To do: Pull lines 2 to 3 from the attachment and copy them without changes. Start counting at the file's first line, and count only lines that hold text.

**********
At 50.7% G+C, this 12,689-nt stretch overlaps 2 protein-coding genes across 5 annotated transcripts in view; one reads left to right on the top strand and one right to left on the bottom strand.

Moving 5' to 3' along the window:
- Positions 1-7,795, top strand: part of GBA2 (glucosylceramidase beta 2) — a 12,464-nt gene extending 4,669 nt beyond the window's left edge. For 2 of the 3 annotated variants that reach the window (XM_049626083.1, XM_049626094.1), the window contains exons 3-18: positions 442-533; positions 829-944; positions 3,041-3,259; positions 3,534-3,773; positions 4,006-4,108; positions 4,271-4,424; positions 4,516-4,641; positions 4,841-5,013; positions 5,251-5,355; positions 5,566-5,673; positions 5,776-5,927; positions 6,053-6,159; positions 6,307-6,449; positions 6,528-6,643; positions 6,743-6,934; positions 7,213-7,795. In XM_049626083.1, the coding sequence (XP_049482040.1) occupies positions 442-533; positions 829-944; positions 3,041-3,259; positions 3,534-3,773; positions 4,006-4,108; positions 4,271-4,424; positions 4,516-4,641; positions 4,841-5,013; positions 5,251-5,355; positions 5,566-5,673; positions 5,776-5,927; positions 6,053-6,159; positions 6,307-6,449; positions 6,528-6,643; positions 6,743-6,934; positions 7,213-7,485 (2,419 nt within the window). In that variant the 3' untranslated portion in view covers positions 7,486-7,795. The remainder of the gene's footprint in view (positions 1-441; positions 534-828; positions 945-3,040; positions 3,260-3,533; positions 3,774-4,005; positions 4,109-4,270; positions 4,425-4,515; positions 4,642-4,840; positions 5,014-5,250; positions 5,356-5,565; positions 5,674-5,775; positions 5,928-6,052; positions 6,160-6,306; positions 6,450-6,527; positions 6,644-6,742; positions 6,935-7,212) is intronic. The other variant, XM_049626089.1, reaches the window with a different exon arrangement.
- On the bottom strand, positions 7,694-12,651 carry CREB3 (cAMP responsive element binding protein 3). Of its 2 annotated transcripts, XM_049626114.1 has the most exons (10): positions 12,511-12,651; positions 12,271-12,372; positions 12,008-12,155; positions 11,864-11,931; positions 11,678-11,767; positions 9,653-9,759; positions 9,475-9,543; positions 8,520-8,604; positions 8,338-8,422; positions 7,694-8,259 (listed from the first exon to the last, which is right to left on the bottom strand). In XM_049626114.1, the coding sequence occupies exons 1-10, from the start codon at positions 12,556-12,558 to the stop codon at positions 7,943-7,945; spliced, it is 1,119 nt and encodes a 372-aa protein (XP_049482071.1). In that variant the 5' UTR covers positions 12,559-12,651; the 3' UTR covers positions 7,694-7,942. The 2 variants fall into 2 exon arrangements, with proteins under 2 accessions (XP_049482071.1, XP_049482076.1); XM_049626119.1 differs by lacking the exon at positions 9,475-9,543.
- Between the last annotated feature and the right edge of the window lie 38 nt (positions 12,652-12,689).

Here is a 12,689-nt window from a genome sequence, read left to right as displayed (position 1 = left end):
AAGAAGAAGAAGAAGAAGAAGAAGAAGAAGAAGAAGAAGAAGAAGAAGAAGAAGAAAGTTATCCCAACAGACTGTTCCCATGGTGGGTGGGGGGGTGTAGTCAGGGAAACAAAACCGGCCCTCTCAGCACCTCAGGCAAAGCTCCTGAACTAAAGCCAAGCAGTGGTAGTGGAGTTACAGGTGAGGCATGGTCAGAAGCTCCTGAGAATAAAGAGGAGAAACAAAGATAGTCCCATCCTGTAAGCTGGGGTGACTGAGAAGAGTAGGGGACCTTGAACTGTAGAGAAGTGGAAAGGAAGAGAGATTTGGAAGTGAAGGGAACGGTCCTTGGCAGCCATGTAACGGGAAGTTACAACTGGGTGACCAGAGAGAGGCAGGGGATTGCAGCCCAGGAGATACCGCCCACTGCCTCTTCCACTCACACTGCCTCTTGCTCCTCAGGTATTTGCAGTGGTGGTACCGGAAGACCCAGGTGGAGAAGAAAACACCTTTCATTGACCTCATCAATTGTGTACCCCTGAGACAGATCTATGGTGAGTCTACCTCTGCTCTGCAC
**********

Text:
Moving 5' to 3' along the window:
- Positions 1-7,795, top strand: part of GBA2 (glucosylceramidase beta 2) — a 12,464-nt gene extending 4,669 nt beyond the window's left edge. For 2 of the 3 annotated variants that reach the window (XM_049626083.1, XM_049626094.1), the window contains exons 3-18: positions 442-533; positions 829-944; positions 3,041-3,259; positions 3,534-3,773; positions 4,006-4,108; positions 4,271-4,424; positions 4,516-4,641; positions 4,841-5,013; positions 5,251-5,355; positions 5,566-5,673; positions 5,776-5,927; positions 6,053-6,159; positions 6,307-6,449; positions 6,528-6,643; positions 6,743-6,934; positions 7,213-7,795. In XM_049626083.1, the coding sequence (XP_049482040.1) occupies positions 442-533; positions 829-944; positions 3,041-3,259; positions 3,534-3,773; positions 4,006-4,108; positions 4,271-4,424; positions 4,516-4,641; positions 4,841-5,013; positions 5,251-5,355; positions 5,566-5,673; positions 5,776-5,927; positions 6,053-6,159; positions 6,307-6,449; positions 6,528-6,643; positions 6,743-6,934; positions 7,213-7,485 (2,419 nt within the window). In that variant the 3' untranslated portion in view covers positions 7,486-7,795. The remainder of the gene's footprint in view (positions 1-441; positions 534-828; positions 945-3,040; positions 3,260-3,533; positions 3,774-4,005; positions 4,109-4,270; positions 4,425-4,515; positions 4,642-4,840; positions 5,014-5,250; positions 5,356-5,565; positions 5,674-5,775; positions 5,928-6,052; positions 6,160-6,306; positions 6,450-6,527; positions 6,644-6,742; positions 6,935-7,212) is intronic. The other variant, XM_049626089.1, reaches the window with a different exon arrangement.